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Evolutionary drivers of antibiotic resistance in Pseudomonas aeruginosa populations from critically ill patients (ID Epi Seminar Series)
March 31 @ 1:00 pm - 2:00 pm
Professor Craig MacLean has a longstanding interest in understanding how ecological and genetic processes interact to drive adaptation in microbial populations. His doctoral research at McGill University (2000-2004) investigated the causes of metabolic adaptive radiation in Pseudomonas fluorescens using experimental evolution. His postdoctoral work at Imperial College London (2005-2007) investigated metabolic cooperation and competition in yeasts. Prof. MacLean moved to Oxford as a lecturer in the Department of Zoology in 2007 and was able to establish his own research group when he was awarded a University Research Fellowship from the Royal Society in 2009. Early research in the MacLean lab focused on studying the evolutionary drivers of antibiotic resistance in pathogenic bacteria using a combination of experimental evolution, genomics, and mathematical modelling. More recently, they have shifted the emphasis of their work to studying the drivers of resistance in clinical settings.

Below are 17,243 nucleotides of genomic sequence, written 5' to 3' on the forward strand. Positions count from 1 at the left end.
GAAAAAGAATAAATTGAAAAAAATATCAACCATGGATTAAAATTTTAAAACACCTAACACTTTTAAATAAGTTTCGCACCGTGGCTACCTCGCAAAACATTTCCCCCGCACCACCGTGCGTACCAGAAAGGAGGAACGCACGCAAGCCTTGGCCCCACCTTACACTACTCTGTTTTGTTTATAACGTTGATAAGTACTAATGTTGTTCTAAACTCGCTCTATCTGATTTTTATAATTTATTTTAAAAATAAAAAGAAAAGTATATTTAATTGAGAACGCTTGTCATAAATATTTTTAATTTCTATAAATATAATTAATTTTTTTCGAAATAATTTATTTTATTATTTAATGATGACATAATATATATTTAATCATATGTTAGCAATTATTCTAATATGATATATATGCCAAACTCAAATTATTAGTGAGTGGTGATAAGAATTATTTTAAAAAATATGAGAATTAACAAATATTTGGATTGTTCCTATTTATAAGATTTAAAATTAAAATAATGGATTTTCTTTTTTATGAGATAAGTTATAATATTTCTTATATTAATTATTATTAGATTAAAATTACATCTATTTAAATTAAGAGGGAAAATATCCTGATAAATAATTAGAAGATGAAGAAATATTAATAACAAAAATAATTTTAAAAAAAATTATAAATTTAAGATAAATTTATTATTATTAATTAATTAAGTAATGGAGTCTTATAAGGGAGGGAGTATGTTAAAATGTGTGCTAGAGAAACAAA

- Wheatley et al. (2021). Rapid evolution and host immunity drive the rise and fall of carbapenem resistance during an acute Pseudomonas aeruginosa infection.
- Wheatley et al. (2022). Assessing the contribution of gut-to-lung translocation to bacterial colonization and antibiotic resistance in an ICU patient.
- Wheatley et al. (2021). Polyclonal pathogen populations accelerate the evolution of antibiotic resistance in patients.